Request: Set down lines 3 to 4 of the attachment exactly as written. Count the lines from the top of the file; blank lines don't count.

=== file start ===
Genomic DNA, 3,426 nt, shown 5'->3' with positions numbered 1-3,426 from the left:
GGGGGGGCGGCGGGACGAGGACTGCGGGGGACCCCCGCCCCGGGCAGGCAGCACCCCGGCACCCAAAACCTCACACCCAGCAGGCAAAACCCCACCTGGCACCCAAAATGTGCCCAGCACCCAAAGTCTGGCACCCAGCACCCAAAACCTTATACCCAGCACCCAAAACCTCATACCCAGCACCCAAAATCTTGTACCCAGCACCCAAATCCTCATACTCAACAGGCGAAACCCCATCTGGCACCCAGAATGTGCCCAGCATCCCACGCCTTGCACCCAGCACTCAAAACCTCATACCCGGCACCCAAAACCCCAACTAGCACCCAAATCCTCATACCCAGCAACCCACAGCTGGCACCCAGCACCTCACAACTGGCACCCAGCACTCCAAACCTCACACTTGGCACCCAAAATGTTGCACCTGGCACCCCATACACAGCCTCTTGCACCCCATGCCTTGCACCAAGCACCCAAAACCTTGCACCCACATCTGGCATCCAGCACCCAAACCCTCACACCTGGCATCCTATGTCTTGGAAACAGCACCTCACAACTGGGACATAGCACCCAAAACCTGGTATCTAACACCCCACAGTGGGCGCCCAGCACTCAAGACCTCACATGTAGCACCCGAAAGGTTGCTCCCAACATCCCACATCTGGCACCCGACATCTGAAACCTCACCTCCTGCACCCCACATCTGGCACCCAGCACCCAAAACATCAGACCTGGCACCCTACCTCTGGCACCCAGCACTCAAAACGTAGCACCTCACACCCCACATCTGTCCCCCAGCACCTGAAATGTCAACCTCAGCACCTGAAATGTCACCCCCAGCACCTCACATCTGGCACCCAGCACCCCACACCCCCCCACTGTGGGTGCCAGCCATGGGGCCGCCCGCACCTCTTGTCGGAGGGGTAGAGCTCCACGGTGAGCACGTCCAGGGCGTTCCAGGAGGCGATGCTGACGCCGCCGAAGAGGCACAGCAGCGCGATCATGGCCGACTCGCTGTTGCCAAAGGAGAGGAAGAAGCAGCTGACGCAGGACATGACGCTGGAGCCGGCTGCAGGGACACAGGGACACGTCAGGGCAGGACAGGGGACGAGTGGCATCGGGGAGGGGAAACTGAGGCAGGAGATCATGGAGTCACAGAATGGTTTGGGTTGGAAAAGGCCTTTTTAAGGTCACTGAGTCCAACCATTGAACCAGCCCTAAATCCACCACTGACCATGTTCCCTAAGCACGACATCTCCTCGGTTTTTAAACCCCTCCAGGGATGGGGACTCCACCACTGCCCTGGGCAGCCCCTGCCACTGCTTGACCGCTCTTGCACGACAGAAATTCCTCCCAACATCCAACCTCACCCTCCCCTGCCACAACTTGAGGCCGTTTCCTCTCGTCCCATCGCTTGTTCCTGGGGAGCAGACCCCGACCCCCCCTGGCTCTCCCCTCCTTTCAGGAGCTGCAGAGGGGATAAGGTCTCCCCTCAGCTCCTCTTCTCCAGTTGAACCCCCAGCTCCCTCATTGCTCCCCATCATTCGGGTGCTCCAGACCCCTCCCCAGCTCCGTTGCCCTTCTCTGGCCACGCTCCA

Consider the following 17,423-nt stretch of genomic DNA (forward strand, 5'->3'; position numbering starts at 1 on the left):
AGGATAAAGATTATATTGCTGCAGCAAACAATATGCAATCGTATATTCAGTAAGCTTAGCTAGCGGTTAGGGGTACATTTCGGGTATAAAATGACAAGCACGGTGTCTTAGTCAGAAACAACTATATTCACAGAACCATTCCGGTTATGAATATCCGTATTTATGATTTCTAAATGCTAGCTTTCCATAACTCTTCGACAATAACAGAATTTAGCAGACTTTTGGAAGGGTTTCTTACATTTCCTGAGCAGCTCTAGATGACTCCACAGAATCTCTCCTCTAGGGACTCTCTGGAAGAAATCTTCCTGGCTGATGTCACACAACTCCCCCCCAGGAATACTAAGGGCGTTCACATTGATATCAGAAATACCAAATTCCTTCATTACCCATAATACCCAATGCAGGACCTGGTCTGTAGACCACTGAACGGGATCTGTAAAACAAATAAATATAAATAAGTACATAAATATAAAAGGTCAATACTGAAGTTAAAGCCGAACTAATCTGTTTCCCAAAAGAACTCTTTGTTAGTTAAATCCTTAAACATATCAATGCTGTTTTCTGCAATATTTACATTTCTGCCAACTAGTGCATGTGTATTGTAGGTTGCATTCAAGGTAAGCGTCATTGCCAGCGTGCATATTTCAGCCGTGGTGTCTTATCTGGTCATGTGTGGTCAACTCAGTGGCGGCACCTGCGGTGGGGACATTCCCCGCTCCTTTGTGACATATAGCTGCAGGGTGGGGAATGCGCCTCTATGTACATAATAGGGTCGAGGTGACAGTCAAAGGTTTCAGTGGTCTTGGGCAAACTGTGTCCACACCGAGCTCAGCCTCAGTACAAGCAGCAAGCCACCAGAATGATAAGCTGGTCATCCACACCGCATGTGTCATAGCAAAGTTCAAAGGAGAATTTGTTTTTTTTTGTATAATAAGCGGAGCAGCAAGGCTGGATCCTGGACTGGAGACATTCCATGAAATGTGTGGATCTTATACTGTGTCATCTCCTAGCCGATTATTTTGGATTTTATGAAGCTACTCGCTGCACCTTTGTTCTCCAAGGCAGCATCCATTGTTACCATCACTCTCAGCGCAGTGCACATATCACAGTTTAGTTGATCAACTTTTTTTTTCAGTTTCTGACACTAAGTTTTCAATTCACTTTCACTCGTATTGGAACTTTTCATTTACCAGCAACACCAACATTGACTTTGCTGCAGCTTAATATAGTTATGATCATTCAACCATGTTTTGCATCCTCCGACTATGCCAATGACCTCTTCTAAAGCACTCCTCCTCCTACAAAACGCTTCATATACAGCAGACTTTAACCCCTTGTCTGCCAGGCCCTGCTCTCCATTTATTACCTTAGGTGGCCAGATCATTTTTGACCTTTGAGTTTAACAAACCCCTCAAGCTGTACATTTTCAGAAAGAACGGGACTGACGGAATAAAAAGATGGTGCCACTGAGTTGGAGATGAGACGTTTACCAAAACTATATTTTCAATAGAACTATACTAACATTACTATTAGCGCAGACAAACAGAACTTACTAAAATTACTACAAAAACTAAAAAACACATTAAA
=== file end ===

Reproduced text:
Consider the following 17,423-nt stretch of genomic DNA (forward strand, 5'->3'; position numbering starts at 1 on the left):
AGGATAAAGATTATATTGCTGCAGCAAACAATATGCAATCGTATATTCAGTAAGCTTAGCTAGCGGTTAGGGGTACATTTCGGGTATAAAATGACAAGCACGGTGTCTTAGTCAGAAACAACTATATTCACAGAACCATTCCGGTTATGAATATCCGTATTTATGATTTCTAAATGCTAGCTTTCCATAACTCTTCGACAATAACAGAATTTAGCAGACTTTTGGAAGGGTTTCTTACATTTCCTGAGCAGCTCTAGATGACTCCACAGAATCTCTCCTCTAGGGACTCTCTGGAAGAAATCTTCCTGGCTGATGTCACACAACTCCCCCCCAGGAATACTAAGGGCGTTCACATTGATATCAGAAATACCAAATTCCTTCATTACCCATAATACCCAATGCAGGACCTGGTCTGTAGACCACTGAACGGGATCTGTAAAACAAATAAATATAAATAAGTACATAAATATAAAAGGTCAATACTGAAGTTAAAGCCGAACTAATCTGTTTCCCAAAAGAACTCTTTGTTAGTTAAATCCTTAAACATATCAATGCTGTTTTCTGCAATATTTACATTTCTGCCAACTAGTGCATGTGTATTGTAGGTTGCATTCAAGGTAAGCGTCATTGCCAGCGTGCATATTTCAGCCGTGGTGTCTTATCTGGTCATGTGTGGTCAACTCAGTGGCGGCACCTGCGGTGGGGACATTCCCCGCTCCTTTGTGACATATAGCTGCAGGGTGGGGAATGCGCCTCTATGTACATAATAGGGTCGAGGTGACAGTCAAAGGTTTCAGTGGTCTTGGGCAAACTGTGTCCACACCGAGCTCAGCCTCAGTACAAGCAGCAAGCCACCAGAATGATAAGCTGGTCATCCACACCGCATGTGTCATAGCAAAGTTCAAAGGAGAATTTGTTTTTTTTTGTATAATAAGCGGAGCAGCAAGGCTGGATCCTGGACTGGAGACATTCCATGAAATGTGTGGATCTTATACTGTGTCATCTCCTAGCCGATTATTTTGGATTTTATGAAGCTACTCGCTGCACCTTTGTTCTCCAAGGCAGCATCCATTGTTACCATCACTCTCAGCGCAGTGCACATATCACAGTTTAGTTGATCAACTTTTTTTTTCAGTTTCTGACACTAAGTTTTCAATTCACTTTCACTCGTATTGGAACTTTTCATTTACCAGCAACACCAACATTGACTTTGCTGCAGCTTAATATAGTTATGATCATTCAACCATGTTTTGCATCCTCCGACTATGCCAATGACCTCTTCTAAAGCACTCCTCCTCCTACAAAACGCTTCATATACAGCAGACTTTAACCCCTTGTCTGCCAGGCCCTGCTCTCCATTTATTACCTTAGGTGGCCAGATCATTTTTGACCTTTGAGTTTAACAAACCCCTCAAGCTGTACATTTTCAGAAAGAACGGGACTGACGGAATAAAAAGATGGTGCCACTGAGTTGGAGATGAGACGTTTACCAAAACTATATTTTCAATAGAACTATACTAACATTACTATTAGCGCAGACAAACAGAACTTACTAAAATTACTACAAAAACTAAAAAACACATTAAA